Empathogenica: This section covers nutmeg (Myristica fragrans), MDMA and GHB. The part about nutmeg brought me to an earlier point in my life back to a time in which the "stripping" took some interesting shapes.

Known for its use in homes and education of children who could not point, I had never tried nutmeg, but knew many who did this. It sounded like a big, physical stress, accompanied by certain hazards, but nevertheless it was there for those who needed them.

This chapter covers some of the history of the spice wars ("spice wars"): From the Arabs, which gave the Venetians (which in turn in the hand held during the Renaissance all threads until the Portuguese sailed into the picture), up to the Dutch and English, who then tore the control of the European spice imports from the Far East and the Spice Islands in itself.

The MDMA chapter is exhilarating and exciting. The whirlwind of images, which is accompanied with 180bpm flows through it. Pendell end this section with a praise song of devotion.

One of the things I like about Pendells works, as he has mastered the poetic language. But varied significantly, he awakens the muse so much that you can see them interwoven with all his works, even with the technical aspects. So far, the most beautiful part for me are those that are clearly poetic - those who take a captured only by the mere appear a simple word. Poetry is an old key to deeper spheres; Pendell knows this and uses it for the benefit of all. To the delight of the reader, he has learned his craft well.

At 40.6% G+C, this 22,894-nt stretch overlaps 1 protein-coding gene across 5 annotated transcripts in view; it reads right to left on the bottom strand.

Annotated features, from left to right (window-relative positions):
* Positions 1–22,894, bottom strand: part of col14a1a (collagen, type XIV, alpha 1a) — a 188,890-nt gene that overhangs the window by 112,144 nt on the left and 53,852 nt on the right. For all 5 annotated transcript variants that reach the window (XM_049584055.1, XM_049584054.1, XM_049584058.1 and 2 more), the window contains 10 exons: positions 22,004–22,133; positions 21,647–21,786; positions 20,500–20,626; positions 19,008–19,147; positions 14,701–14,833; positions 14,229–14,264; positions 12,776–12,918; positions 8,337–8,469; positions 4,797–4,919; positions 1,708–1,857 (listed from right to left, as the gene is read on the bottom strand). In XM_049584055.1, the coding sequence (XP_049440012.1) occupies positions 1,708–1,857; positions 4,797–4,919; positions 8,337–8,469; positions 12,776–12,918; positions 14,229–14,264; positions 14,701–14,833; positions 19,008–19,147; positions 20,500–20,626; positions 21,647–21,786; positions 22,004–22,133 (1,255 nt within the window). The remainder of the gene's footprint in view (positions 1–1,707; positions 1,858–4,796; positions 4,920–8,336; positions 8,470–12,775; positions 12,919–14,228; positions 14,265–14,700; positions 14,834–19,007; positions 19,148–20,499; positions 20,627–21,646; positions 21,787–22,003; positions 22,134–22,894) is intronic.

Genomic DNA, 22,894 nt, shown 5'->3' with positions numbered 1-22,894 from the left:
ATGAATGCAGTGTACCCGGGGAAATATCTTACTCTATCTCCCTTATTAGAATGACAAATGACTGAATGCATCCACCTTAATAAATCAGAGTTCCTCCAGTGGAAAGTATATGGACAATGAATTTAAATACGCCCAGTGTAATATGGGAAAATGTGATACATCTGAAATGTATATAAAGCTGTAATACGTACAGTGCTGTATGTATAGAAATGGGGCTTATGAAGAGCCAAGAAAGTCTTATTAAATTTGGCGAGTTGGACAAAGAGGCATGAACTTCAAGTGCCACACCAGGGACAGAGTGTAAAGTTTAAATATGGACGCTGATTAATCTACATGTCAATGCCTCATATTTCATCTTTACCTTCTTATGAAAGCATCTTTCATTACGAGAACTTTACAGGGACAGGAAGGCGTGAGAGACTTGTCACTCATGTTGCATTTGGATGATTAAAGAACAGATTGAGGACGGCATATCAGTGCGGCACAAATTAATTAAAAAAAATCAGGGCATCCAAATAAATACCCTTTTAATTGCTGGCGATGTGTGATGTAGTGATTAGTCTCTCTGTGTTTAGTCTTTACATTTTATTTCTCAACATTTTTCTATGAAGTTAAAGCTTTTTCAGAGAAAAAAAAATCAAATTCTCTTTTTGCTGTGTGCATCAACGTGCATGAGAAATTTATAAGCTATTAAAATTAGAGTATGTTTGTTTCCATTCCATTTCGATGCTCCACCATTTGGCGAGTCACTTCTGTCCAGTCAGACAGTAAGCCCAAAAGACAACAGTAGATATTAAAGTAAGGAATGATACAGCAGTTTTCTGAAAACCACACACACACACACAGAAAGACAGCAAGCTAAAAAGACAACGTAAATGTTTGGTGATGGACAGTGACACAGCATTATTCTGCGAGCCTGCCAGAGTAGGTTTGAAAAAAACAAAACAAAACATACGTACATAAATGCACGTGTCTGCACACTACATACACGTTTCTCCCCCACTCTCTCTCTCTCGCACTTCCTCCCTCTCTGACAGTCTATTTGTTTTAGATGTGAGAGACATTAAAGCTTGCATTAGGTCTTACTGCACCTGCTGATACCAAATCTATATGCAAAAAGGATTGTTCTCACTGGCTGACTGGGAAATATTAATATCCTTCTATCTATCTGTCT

If you pharmaco / Dynamis find in a bookstore, look at the following sections first: the chapter "Wandering and the Vision Quest" and "Dream stutters" as the two shorter chapters "Hecate's Garden" and "Nigredo: A Turn Darkening of. "I have read it several times and enthusiastically learned something new every time.

Although the layout of pharmaco / Dynamis the same, as with its predecessor, pharmaco / Poeia, there are still a number of works. OK, the issue will continue, but the effect and a large part of information dissemination are different. Both books stand firmly on their own feet.

The effect of pharmacokinetics / Dynamis is close with "The Botany of Desire" by Michael Pollan relatives, but with some extras. After reading these two works, one begins to look at plants in a totally different way. We are thinking it trimmed, we have dominion over the flora and fauna, but we have really? After I read Pollan and Pendell, because I'm not so sure. If one of the logic that is based on two books, follows, you may come to the conclusion that we obey the commands of the plant world, even if only subconsciously. Pharmaco / Dynamis, a welcome addition to my library. I think most readers of this journal would share this opinion. - Gwyllm Llwydd